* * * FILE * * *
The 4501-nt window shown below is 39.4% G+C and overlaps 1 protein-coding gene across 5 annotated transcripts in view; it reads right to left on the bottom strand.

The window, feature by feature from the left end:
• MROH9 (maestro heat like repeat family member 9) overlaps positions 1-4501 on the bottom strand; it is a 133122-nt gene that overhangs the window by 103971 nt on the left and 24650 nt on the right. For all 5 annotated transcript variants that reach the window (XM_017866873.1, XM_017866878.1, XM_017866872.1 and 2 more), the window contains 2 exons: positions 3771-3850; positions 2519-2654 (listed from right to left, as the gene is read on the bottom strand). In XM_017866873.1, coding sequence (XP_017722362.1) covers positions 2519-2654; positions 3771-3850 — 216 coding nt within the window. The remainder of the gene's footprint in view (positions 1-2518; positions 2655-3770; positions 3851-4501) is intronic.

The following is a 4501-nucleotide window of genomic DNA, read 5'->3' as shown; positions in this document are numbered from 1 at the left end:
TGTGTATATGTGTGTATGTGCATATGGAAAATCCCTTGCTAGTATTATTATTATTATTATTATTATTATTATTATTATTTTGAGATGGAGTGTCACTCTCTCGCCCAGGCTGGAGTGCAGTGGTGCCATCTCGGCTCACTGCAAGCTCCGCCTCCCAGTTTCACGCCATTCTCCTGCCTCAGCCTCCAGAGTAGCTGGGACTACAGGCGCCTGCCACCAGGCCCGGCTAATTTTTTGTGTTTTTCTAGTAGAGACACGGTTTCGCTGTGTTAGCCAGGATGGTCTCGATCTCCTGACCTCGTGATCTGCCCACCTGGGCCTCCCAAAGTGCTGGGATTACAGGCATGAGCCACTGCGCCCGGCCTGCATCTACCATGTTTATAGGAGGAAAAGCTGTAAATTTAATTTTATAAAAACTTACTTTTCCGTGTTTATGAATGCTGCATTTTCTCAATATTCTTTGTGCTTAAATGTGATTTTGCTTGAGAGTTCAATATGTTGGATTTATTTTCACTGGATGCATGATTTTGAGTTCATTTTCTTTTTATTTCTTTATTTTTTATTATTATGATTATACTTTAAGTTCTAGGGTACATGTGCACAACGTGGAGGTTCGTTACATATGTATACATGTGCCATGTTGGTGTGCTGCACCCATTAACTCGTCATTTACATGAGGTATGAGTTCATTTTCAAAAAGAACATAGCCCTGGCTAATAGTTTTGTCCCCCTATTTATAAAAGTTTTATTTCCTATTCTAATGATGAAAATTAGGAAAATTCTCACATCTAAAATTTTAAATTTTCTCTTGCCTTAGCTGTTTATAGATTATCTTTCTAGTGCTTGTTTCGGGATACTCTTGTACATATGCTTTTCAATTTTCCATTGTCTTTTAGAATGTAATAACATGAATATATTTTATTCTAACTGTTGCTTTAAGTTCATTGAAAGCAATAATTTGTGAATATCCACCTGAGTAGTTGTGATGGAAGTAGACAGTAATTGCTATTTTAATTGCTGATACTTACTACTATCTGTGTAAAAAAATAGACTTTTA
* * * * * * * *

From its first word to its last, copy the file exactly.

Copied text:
The 4501-nt window shown below is 39.4% G+C and overlaps 1 protein-coding gene across 5 annotated transcripts in view; it reads right to left on the bottom strand.

The window, feature by feature from the left end:
• MROH9 (maestro heat like repeat family member 9) overlaps positions 1-4501 on the bottom strand; it is a 133122-nt gene that overhangs the window by 103971 nt on the left and 24650 nt on the right. For all 5 annotated transcript variants that reach the window (XM_017866873.1, XM_017866878.1, XM_017866872.1 and 2 more), the window contains 2 exons: positions 3771-3850; positions 2519-2654 (listed from right to left, as the gene is read on the bottom strand). In XM_017866873.1, coding sequence (XP_017722362.1) covers positions 2519-2654; positions 3771-3850 — 216 coding nt within the window. The remainder of the gene's footprint in view (positions 1-2518; positions 2655-3770; positions 3851-4501) is intronic.

The following is a 4501-nucleotide window of genomic DNA, read 5'->3' as shown; positions in this document are numbered from 1 at the left end:
TGTGTATATGTGTGTATGTGCATATGGAAAATCCCTTGCTAGTATTATTATTATTATTATTATTATTATTATTATTATTTTGAGATGGAGTGTCACTCTCTCGCCCAGGCTGGAGTGCAGTGGTGCCATCTCGGCTCACTGCAAGCTCCGCCTCCCAGTTTCACGCCATTCTCCTGCCTCAGCCTCCAGAGTAGCTGGGACTACAGGCGCCTGCCACCAGGCCCGGCTAATTTTTTGTGTTTTTCTAGTAGAGACACGGTTTCGCTGTGTTAGCCAGGATGGTCTCGATCTCCTGACCTCGTGATCTGCCCACCTGGGCCTCCCAAAGTGCTGGGATTACAGGCATGAGCCACTGCGCCCGGCCTGCATCTACCATGTTTATAGGAGGAAAAGCTGTAAATTTAATTTTATAAAAACTTACTTTTCCGTGTTTATGAATGCTGCATTTTCTCAATATTCTTTGTGCTTAAATGTGATTTTGCTTGAGAGTTCAATATGTTGGATTTATTTTCACTGGATGCATGATTTTGAGTTCATTTTCTTTTTATTTCTTTATTTTTTATTATTATGATTATACTTTAAGTTCTAGGGTACATGTGCACAACGTGGAGGTTCGTTACATATGTATACATGTGCCATGTTGGTGTGCTGCACCCATTAACTCGTCATTTACATGAGGTATGAGTTCATTTTCAAAAAGAACATAGCCCTGGCTAATAGTTTTGTCCCCCTATTTATAAAAGTTTTATTTCCTATTCTAATGATGAAAATTAGGAAAATTCTCACATCTAAAATTTTAAATTTTCTCTTGCCTTAGCTGTTTATAGATTATCTTTCTAGTGCTTGTTTCGGGATACTCTTGTACATATGCTTTTCAATTTTCCATTGTCTTTTAGAATGTAATAACATGAATATATTTTATTCTAACTGTTGCTTTAAGTTCATTGAAAGCAATAATTTGTGAATATCCACCTGAGTAGTTGTGATGGAAGTAGACAGTAATTGCTATTTTAATTGCTGATACTTACTACTATCTGTGTAAAAAAATAGACTTTTA